Isabel Cisneros

Isabel Cisneros

susana Benko, Art Nexus, # 91, Volumen 12, Pags. 114-5, diciembre 2013-febrero 2014

The exhibition entitled Ablandando Hasta el Agua (Softening Even Water) by artist Isabel Cisneros (Caracas, 1962) opened to the public from June 9 to July 7 of this year at the Galería D’Museo in Caracas. It was a remarkable exhibition because of the unusual quality achieved with the fabrics used to render the soft sculptures. Indeed, these pieces are the result of a process of investigation and experimentation with materials that has been pursued by Cisneros throughout her artist trajectory.

A ceramist by trade, her earlier projects consisted on assembling small monochrome clay pieces that, as the units that made the whole, conferred great plasticity to her work. By using these clay pieces or other ones developed later with mundane small objects—like buttons, beads, glass beads, etc.—she is able to obtain similar results: the creation of malleable objects that resemble living organisms of a hybrid nature. By mastering the assembly of a variety of materials that small in size permits Cisneros to create flexible, “modifiable,” pieces that alter the traditional concept of the sculptural “mass.” The forms by Isabel Cisneros are intended to be manipulated by the viewers. The result is a unique and diverse piece that responds to the aesthetic criteria conferred to them by the artist.

Both in her earlier works, and now in her most recent proposals, Cisneros bends and “spins” several elements to create forms. Ultimately, it is about generating volumes with a criterion that follows the processes usually associated with textiles. In earlier projects Cisneros “sewed” the small ceramic pieces with steel or nylon thread to create the organic-like forms that define her style. On this occasion, she works with entire fabrics—a single piece—to establish a relationship between the resulting matter-form with the softening of hard water (desalination or decompensation).

During the process of creating this works Cisneros discovered new formal possibilities offered by the material, as she was able to take advantage of textures, shines, patterns and colors. According to the artist “The more I manipulated these fabrics, the more surprised I became about their thickness, textures and colors. Each fabric could be folded to create density, or spread to underscore its lightness, or be twisted on itself. And those are the backstitches that sew my unstoppable desire to touch fabrics and the incomprehensible geometries that live in my head.” By taking advantage of the fabrics’ colors, patterns, textures, densities, transparencies, shines and opacities, the artist was able to create a variety of forms that stood out because of the particular characteristics that each piece of cloth offered. The creases and the soft forms result from Cisnero’s approach to compose the work as if it were a painting; that is, by maintaining a pictorial approach to the rendering of color and, of course, by sensing volume without the need to sculpt it. Her chosen approach is emotional and sensual, as they ultimately are strongly sensorial pieces that, on the one hand, sharpen the sense of sight—through the shine, textures and colors of the fabric—and, on the other, because they highly corporeal tactile works and, thus, malleable.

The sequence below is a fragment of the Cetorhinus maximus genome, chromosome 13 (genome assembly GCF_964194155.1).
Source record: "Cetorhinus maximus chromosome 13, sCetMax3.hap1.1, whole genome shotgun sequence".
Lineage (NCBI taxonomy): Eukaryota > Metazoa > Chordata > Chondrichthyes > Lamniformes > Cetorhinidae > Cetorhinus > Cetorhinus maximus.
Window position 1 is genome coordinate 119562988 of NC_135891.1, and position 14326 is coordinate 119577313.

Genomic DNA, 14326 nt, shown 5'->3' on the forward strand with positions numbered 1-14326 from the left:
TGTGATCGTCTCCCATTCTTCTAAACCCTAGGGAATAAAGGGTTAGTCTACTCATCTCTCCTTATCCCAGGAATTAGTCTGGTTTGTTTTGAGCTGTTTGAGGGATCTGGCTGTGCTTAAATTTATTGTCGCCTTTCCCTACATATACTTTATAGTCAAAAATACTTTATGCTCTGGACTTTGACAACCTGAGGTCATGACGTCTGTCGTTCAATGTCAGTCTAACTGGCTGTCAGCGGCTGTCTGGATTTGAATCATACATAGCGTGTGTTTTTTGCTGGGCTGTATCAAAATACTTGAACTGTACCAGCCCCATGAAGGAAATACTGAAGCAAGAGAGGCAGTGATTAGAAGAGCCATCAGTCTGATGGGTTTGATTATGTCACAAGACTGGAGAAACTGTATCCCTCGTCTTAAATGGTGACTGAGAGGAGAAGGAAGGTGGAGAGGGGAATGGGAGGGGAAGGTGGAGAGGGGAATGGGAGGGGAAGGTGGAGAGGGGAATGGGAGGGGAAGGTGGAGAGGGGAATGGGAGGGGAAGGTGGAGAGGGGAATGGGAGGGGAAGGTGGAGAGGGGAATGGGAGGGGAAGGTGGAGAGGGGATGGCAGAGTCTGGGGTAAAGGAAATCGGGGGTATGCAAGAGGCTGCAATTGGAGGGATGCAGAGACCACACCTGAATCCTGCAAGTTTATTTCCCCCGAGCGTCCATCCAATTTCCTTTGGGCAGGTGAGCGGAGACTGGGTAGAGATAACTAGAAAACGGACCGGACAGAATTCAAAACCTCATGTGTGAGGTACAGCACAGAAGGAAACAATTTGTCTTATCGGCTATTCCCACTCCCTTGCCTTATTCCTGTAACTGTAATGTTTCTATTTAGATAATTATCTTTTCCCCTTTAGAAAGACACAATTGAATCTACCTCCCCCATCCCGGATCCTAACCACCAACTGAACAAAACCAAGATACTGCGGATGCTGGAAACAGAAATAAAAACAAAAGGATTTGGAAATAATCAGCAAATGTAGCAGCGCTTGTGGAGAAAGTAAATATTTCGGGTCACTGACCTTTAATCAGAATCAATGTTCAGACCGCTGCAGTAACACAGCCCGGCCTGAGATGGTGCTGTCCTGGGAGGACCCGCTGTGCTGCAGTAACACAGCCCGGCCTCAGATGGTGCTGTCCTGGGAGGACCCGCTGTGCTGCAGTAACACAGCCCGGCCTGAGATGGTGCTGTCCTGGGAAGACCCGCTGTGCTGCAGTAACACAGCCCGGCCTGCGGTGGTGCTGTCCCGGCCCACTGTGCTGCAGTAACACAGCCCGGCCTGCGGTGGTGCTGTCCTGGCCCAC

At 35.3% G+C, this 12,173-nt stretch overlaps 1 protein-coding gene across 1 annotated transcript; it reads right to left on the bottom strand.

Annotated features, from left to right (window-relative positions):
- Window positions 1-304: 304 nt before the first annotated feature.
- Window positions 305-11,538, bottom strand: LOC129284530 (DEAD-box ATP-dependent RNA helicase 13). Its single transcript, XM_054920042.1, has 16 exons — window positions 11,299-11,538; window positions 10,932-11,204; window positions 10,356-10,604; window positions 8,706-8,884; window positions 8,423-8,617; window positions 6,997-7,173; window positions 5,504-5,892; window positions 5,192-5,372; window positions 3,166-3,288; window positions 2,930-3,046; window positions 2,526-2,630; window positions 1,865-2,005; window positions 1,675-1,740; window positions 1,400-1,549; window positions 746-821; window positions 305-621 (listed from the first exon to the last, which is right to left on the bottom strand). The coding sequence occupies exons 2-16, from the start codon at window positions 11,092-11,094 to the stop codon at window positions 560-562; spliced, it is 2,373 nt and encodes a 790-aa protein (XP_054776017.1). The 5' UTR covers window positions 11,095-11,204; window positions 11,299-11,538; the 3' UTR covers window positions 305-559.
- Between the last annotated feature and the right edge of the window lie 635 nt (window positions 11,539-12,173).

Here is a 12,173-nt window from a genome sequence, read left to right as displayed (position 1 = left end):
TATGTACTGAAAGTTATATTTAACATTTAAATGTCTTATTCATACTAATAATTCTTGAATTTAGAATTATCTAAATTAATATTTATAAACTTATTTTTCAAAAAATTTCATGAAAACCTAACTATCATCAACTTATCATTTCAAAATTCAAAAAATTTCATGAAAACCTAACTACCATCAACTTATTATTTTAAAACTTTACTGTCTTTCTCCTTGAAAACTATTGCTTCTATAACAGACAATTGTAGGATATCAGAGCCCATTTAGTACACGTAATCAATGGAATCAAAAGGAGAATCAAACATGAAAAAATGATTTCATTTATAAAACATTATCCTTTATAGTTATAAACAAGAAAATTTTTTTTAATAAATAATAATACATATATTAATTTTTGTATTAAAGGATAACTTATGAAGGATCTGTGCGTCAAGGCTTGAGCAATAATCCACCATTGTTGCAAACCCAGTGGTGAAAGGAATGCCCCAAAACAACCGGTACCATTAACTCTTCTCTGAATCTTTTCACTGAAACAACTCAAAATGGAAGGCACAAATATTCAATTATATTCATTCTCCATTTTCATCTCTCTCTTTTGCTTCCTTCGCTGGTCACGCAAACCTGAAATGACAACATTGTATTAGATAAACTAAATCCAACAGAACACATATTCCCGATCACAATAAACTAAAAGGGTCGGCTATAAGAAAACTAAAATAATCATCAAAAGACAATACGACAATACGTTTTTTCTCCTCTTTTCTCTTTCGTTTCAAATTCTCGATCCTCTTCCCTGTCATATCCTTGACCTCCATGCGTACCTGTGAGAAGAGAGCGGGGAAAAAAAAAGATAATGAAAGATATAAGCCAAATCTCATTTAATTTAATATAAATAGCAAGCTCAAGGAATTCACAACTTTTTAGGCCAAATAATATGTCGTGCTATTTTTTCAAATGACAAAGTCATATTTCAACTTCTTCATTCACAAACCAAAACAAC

But aside from the forms, there is the ludic nature of the work that emerges from an understanding of the material’s attributes. Such understanding is manifested in forms that allude to other realities expressed though the typology of the fabrics and the manner in which the creases are done. This results in pieces like Corroncho (Catfish, 2013), a brownish-gray fish from the family of the ray-finned fish suggested in a brown moiré taffeta fabric; Cocodrilo(Crocodile, 2013) a piece that—created with the same type of fabric but blue instead of brown—appears to be dozing over a surface; Palmeros (2013), in which the “branches” emerge from a handful of zippers sewn with cotton; or Alcantárea (2013), in the assembly of pieces made with 3D mesh—a translucent material used in the fabrication of sport shoes—resulted in a sort bromelia of particular beauty because of its color, Nonetheless, the relationships between these forms and certain elements of nature are not premeditated. The original concept at the beginning of the execution of the pieces is abstract, given that Cisneros has no preconceived images to work with. If the results permit, the material offers a guide to establish associations,

Other referents that appear are those that are already part of the history of art: two assemblies in blue and green Lycra that hang like “dripping bodies” on the wall (Munch, 2013), are reminiscent of the languid and desperate figure from the series The Scream (1893), by Norwegian artist Edvard Munch; or, the integration of white and black tulles in Graffito (Grafito. 2013), creates a chiaroscuro-like effect precisely because of its translucency. These associations are generated by the resulting forms and by the inherent visual attributes of the materials.

Ablandando hasta el agua is, to a certain extent, an interactive experience, not solely because of the mutable nature of the pieces, but also because they trigger the imagination of viewers and new ideas.